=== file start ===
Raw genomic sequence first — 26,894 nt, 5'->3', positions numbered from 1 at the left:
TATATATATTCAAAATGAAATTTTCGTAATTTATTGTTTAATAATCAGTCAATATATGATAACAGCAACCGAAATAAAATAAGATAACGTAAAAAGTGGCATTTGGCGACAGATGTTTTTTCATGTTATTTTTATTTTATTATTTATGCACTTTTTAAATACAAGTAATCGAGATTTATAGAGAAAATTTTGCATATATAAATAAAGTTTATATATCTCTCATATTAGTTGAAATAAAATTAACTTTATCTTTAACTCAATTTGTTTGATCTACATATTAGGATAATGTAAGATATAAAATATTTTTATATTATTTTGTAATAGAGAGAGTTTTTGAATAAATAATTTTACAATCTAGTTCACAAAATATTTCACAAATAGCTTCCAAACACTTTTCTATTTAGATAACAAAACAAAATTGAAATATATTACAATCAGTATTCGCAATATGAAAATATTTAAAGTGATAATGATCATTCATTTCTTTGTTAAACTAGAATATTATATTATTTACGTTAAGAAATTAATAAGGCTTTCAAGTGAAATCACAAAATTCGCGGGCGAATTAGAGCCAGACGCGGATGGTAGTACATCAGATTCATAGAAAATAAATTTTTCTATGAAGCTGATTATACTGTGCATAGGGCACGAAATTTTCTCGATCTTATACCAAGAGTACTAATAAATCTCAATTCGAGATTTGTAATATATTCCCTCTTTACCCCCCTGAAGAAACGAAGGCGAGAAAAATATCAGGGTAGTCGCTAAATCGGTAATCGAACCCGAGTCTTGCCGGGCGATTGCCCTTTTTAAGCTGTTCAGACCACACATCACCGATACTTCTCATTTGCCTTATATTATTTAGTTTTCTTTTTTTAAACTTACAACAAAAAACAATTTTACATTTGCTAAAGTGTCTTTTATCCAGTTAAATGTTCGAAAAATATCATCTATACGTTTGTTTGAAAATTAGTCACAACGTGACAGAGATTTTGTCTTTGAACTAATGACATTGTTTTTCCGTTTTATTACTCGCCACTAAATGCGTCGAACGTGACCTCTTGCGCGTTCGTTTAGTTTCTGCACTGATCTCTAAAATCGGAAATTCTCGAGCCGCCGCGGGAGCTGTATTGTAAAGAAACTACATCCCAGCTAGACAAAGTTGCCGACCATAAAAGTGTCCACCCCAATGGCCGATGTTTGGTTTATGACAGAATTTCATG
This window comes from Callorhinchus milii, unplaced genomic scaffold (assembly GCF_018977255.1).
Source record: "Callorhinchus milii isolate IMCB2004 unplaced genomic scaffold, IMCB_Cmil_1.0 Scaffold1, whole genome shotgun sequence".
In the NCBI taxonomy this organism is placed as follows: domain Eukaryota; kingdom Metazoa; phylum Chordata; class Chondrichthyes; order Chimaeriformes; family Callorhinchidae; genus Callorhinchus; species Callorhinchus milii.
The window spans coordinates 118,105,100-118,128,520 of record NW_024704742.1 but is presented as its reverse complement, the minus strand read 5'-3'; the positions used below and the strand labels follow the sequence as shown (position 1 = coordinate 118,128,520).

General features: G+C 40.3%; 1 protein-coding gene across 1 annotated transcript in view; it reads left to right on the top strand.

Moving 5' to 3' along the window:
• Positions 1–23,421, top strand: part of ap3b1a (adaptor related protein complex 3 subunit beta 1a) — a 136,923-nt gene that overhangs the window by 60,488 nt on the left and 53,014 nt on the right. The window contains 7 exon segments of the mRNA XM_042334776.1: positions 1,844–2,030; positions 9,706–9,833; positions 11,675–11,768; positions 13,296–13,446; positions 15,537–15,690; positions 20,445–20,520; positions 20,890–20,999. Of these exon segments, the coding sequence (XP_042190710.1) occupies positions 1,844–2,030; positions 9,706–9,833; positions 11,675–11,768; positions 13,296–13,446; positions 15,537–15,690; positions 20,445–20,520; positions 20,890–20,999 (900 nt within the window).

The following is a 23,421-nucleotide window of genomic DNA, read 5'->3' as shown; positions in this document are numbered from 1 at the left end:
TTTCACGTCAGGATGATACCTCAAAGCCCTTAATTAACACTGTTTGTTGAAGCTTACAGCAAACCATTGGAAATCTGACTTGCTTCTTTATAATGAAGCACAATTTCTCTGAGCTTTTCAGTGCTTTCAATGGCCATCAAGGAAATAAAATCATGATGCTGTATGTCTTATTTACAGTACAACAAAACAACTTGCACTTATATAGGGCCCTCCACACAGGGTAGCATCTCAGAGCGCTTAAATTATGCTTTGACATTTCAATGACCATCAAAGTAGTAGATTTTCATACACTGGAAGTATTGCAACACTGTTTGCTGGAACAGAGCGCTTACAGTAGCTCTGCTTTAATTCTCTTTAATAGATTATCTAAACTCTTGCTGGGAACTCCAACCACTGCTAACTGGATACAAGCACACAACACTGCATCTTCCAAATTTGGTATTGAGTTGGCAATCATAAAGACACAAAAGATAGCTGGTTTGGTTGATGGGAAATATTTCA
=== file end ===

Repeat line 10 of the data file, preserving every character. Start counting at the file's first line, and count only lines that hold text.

The following is a 23,421-nucleotide window of genomic DNA, read 5'->3' as shown; positions in this document are numbered from 1 at the left end: